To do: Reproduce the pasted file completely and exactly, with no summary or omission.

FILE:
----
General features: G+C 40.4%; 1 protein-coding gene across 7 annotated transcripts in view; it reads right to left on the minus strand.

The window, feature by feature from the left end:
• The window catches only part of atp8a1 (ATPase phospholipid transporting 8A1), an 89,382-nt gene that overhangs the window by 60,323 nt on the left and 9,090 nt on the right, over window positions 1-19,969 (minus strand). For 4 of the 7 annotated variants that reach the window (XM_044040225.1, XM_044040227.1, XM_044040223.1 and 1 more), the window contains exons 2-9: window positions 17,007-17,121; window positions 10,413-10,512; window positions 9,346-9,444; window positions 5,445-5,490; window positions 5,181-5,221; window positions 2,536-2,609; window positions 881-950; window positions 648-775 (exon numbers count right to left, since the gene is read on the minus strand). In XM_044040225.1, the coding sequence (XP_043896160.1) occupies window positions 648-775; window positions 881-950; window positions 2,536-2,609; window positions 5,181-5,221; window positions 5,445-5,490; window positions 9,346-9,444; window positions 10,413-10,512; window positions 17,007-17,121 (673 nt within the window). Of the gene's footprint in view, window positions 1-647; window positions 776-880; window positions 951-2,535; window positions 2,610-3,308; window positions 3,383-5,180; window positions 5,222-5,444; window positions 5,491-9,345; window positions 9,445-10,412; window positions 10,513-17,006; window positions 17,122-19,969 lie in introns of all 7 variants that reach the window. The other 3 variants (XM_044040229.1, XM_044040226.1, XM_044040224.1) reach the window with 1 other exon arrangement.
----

General features: G+C 40.4%; 1 protein-coding gene across 7 annotated transcripts in view; it reads right to left on the minus strand.

The window, feature by feature from the left end:
• The window catches only part of atp8a1 (ATPase phospholipid transporting 8A1), an 89,382-nt gene that overhangs the window by 60,323 nt on the left and 9,090 nt on the right, over window positions 1-19,969 (minus strand). For 4 of the 7 annotated variants that reach the window (XM_044040225.1, XM_044040227.1, XM_044040223.1 and 1 more), the window contains exons 2-9: window positions 17,007-17,121; window positions 10,413-10,512; window positions 9,346-9,444; window positions 5,445-5,490; window positions 5,181-5,221; window positions 2,536-2,609; window positions 881-950; window positions 648-775 (exon numbers count right to left, since the gene is read on the minus strand). In XM_044040225.1, the coding sequence (XP_043896160.1) occupies window positions 648-775; window positions 881-950; window positions 2,536-2,609; window positions 5,181-5,221; window positions 5,445-5,490; window positions 9,346-9,444; window positions 10,413-10,512; window positions 17,007-17,121 (673 nt within the window). Of the gene's footprint in view, window positions 1-647; window positions 776-880; window positions 951-2,535; window positions 2,610-3,308; window positions 3,383-5,180; window positions 5,222-5,444; window positions 5,491-9,345; window positions 9,445-10,412; window positions 10,513-17,006; window positions 17,122-19,969 lie in introns of all 7 variants that reach the window. The other 3 variants (XM_044040229.1, XM_044040226.1, XM_044040224.1) reach the window with 1 other exon arrangement.